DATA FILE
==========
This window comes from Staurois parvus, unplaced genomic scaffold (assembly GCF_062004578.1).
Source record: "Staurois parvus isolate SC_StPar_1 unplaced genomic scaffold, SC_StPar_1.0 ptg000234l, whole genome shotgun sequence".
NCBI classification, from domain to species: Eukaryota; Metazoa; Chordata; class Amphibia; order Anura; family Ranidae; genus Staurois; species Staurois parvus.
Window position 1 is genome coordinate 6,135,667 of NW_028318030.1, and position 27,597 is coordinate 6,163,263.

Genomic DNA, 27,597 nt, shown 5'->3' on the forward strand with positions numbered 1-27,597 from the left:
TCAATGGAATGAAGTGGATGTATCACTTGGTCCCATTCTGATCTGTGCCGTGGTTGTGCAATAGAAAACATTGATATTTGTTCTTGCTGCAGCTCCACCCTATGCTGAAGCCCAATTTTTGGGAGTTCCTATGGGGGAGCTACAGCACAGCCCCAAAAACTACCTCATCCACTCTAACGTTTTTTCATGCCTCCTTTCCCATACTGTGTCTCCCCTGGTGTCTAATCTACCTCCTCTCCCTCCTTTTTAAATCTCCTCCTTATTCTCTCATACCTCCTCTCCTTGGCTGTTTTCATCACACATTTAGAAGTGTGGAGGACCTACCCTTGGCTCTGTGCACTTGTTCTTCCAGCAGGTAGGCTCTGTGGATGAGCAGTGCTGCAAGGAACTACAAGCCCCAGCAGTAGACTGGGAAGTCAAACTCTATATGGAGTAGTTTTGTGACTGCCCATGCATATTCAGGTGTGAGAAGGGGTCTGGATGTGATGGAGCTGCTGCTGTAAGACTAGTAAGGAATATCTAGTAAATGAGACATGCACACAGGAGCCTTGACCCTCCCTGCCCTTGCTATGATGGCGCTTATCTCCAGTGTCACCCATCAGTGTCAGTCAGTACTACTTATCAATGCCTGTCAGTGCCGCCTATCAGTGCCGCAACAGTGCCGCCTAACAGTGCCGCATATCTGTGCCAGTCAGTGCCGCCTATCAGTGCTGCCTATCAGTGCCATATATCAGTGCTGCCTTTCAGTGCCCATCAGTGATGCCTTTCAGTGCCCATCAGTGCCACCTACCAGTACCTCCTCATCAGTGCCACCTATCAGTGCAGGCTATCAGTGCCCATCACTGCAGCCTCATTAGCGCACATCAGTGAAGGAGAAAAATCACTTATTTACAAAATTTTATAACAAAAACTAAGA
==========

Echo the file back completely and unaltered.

This window comes from Staurois parvus, unplaced genomic scaffold (assembly GCF_062004578.1).
Source record: "Staurois parvus isolate SC_StPar_1 unplaced genomic scaffold, SC_StPar_1.0 ptg000234l, whole genome shotgun sequence".
NCBI classification, from domain to species: Eukaryota; Metazoa; Chordata; class Amphibia; order Anura; family Ranidae; genus Staurois; species Staurois parvus.
Window position 1 is genome coordinate 6,135,667 of NW_028318030.1, and position 27,597 is coordinate 6,163,263.

Genomic DNA, 27,597 nt, shown 5'->3' on the forward strand with positions numbered 1-27,597 from the left:
TCAATGGAATGAAGTGGATGTATCACTTGGTCCCATTCTGATCTGTGCCGTGGTTGTGCAATAGAAAACATTGATATTTGTTCTTGCTGCAGCTCCACCCTATGCTGAAGCCCAATTTTTGGGAGTTCCTATGGGGGAGCTACAGCACAGCCCCAAAAACTACCTCATCCACTCTAACGTTTTTTCATGCCTCCTTTCCCATACTGTGTCTCCCCTGGTGTCTAATCTACCTCCTCTCCCTCCTTTTTAAATCTCCTCCTTATTCTCTCATACCTCCTCTCCTTGGCTGTTTTCATCACACATTTAGAAGTGTGGAGGACCTACCCTTGGCTCTGTGCACTTGTTCTTCCAGCAGGTAGGCTCTGTGGATGAGCAGTGCTGCAAGGAACTACAAGCCCCAGCAGTAGACTGGGAAGTCAAACTCTATATGGAGTAGTTTTGTGACTGCCCATGCATATTCAGGTGTGAGAAGGGGTCTGGATGTGATGGAGCTGCTGCTGTAAGACTAGTAAGGAATATCTAGTAAATGAGACATGCACACAGGAGCCTTGACCCTCCCTGCCCTTGCTATGATGGCGCTTATCTCCAGTGTCACCCATCAGTGTCAGTCAGTACTACTTATCAATGCCTGTCAGTGCCGCCTATCAGTGCCGCAACAGTGCCGCCTAACAGTGCCGCATATCTGTGCCAGTCAGTGCCGCCTATCAGTGCTGCCTATCAGTGCCATATATCAGTGCTGCCTTTCAGTGCCCATCAGTGATGCCTTTCAGTGCCCATCAGTGCCACCTACCAGTACCTCCTCATCAGTGCCACCTATCAGTGCAGGCTATCAGTGCCCATCACTGCAGCCTCATTAGCGCACATCAGTGAAGGAGAAAAATCACTTATTTACAAAATTTTATAACAAAAACTAAGA